Be a resource for your friends and family – here are some quick responses you can use to answer any questions you might get during your outreach.


What’s the difference between an “absentee” and “mail-in” ballot?

Some states prefer one term over the other, but both “absentee voting” and “mail-in voting” refer to the method of using the mail to deliver ballots to voters. When the use of mail-in ballots began during the Civil War, it was originally reserved for individuals who would be “absent” from their voting jurisdiction on election day while serving in the military. The practice has since been expanded to make voting more accessible for anyone who is either unable to, or chooses not to vote in person. Learn more.


Is voting by mail safe?

Voting by mail—a practice that has been used in American elections since the Civil War—is safe, secure, and reliable. According to Washington State’s Director of Elections Lori Augino, of the nearly 3.2 million ballots cast in Washington in 2018 (a state with universal mail-in voting), only 0.004% of the ballots may have been fraudulent. Learn more about the security of mail-in ballots from the Bipartisan Policy Center.


If the election is November 3, when do I need to send my ballot in by? 

As more and more people opt to vote-by-mail this November, it’s more important than ever to request your ballot early and return it as soon as possible. Make sure you check the resources above to learn about your state’s deadlines for requesting and returning mail-in ballots. As a general rule of thumb, USPS recommends that voters request their ballots at least 15 days before Election Day and mail their completed ballots at least one week before the due date.


Have you taken the WEVOTE Pledge?


If we want to create real change in our mental health and addiction care systems, it won’t be enough just to vote. We need to ensure the entire mental health and addiction community is empowered to make their voice heard!

The Mental Health for US coalition needs your help—take the WeVote Pledge and commit to helping at least five friends or family members register and make a plan to vote between now and November.


Click here to take the pledge!



Mental Health for US is a nonpartisan, educational initiative focused on elevating mental health and addiction to national policy conversations by empowering grassroots advocates and improving candidate and policymaker health literacy. The Mental Health for US coalition is comprised of 95+ organizations from around the country dedicated to uniting the American people to make systemic, long-term change with civic engagement tools and resources. For more information, visit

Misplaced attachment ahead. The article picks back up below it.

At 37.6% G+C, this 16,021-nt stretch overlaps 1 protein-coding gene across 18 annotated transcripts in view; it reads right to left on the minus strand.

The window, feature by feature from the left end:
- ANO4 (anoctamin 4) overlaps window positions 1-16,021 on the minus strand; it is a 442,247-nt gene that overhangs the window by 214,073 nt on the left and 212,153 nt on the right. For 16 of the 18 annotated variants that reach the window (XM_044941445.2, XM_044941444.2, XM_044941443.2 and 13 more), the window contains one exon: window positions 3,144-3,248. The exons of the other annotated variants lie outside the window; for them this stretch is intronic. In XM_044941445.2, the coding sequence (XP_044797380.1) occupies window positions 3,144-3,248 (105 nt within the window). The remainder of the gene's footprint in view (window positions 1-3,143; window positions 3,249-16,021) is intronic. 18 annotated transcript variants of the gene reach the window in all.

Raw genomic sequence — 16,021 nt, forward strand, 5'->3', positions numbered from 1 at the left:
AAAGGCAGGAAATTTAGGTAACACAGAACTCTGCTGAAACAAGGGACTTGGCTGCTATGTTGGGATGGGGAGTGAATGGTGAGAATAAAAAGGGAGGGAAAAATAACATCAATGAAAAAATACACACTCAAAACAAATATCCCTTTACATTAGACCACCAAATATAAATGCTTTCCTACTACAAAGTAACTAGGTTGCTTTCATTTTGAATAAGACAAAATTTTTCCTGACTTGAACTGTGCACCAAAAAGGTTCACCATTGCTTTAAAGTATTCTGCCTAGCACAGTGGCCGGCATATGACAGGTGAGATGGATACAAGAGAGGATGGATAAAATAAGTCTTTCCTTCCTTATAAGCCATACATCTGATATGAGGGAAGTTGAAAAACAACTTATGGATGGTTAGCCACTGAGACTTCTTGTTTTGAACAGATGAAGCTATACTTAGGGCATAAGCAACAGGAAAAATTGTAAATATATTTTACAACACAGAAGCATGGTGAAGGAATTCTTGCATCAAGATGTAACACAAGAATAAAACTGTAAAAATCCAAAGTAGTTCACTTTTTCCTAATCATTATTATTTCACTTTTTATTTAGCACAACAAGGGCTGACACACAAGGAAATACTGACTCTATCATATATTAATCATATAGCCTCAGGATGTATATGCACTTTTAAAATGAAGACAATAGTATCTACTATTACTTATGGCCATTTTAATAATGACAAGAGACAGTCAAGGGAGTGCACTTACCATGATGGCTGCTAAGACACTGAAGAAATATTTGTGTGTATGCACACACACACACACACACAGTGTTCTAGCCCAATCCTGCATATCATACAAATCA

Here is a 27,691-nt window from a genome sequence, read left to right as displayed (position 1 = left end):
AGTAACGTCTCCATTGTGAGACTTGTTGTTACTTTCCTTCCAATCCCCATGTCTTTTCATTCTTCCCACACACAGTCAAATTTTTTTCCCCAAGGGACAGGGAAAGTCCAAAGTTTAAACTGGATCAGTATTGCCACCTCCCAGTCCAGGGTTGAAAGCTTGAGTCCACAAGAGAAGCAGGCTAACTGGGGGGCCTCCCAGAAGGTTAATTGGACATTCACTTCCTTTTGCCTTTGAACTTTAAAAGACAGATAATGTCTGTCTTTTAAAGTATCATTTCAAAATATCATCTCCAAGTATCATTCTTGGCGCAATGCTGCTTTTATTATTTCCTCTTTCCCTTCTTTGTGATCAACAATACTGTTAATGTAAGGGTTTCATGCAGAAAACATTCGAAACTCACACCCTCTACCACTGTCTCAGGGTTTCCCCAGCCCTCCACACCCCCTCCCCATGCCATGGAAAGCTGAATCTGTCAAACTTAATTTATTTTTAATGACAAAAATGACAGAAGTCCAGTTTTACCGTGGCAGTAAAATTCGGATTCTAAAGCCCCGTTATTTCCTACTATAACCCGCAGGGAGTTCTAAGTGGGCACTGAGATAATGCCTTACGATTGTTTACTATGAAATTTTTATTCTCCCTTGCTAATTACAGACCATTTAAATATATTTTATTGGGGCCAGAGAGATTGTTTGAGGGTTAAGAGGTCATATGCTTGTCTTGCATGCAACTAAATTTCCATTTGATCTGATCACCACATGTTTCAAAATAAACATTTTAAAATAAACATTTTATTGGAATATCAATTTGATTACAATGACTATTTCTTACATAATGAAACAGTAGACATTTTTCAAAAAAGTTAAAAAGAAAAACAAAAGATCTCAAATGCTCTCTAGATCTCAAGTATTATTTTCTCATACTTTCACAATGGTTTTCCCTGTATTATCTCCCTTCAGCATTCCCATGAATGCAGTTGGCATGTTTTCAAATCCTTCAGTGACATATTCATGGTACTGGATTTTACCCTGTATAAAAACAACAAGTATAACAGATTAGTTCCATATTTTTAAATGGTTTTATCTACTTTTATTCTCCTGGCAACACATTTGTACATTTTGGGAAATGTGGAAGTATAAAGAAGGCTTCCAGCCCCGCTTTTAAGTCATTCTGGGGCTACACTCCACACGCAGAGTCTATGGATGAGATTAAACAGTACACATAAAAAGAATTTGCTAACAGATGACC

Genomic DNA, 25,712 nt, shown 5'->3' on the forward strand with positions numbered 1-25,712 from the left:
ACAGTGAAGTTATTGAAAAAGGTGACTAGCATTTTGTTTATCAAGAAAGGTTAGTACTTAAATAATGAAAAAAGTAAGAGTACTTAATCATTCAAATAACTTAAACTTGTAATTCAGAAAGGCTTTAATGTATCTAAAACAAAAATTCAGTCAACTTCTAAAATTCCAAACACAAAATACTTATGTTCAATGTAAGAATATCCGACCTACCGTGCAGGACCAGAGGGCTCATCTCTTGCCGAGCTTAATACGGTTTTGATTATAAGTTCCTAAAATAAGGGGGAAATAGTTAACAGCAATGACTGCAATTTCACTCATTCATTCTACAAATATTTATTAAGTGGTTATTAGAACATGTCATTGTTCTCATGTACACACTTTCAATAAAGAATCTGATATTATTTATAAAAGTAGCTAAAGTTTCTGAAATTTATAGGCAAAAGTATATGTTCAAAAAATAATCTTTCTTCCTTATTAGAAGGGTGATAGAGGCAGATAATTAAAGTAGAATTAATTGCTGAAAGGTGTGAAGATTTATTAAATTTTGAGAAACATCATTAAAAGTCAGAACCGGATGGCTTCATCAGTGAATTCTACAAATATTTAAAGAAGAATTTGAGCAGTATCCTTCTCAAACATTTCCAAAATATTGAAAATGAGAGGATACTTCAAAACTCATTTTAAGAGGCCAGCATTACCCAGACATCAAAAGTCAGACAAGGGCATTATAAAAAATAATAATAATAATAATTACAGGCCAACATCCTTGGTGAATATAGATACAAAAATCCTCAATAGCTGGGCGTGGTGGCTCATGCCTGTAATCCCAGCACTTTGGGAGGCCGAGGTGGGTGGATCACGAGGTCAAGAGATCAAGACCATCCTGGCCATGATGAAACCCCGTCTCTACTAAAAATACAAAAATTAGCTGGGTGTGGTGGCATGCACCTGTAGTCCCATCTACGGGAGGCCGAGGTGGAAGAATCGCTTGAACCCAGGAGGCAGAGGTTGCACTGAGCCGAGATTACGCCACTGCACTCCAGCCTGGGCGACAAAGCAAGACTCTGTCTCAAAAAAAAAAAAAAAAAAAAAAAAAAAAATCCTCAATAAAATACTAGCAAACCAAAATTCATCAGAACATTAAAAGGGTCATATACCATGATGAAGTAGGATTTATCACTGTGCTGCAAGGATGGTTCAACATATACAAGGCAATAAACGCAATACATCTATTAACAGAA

Exercise your constitutional rights and pledge to help five friends register to vote before the November elections! #WEVOTE

Over the next couple of weeks, national party organizations will be gathering to officially nominate their candidates for President and Vice President of the United States and to finalize the policy platforms they’ll be supporting for the next four years.

With one in five Americans living with a mental illness and one in 12 living with addiction, the need for comprehensive mental health and addiction reform to be included in these conversations has never been more urgent. This becomes even more critical when you consider the fact that the psychological impacts of the coronavirus pandemic are leading to unprecedented rates of suicide and overdose deaths and increasing the demand for mental health services around the country.

The time for awareness is over. We need to hear how our leaders will take action to invest in evidence-based prevention strategies, expand and improve timely access to treatment and interventions, and support those living in recovery.

Join the movement to encourage our leaders to take action—use the tools below to tell party leaders to #TalkAboutMentalHealth during the conventions!

Click here to tweet!

We can’t ignore our struggling #mentalhealth and #addiction care systems any longer. @TheDemocrats & @GOP, #TalkAboutMentalHealth at the nominating conventions!

Click here to tweet! 

1 in 5 Americans live with a mental health condition. @TheDemocrats & @GOP, how do you plan to support this community? #TalkAboutMentalHealth at your presidential nominating conventions! #demconvention #RNC2020

Click here to tweet! 

Join the movement to encourage our leaders to take action for mental health and addiction—use @MHforUS’s tools to tell party leaders to #TalkAboutMentalHealth during the conventions! #MentalHealthforUS

Make sure you check out our Medium article on the importance of the presidential nominating conventions!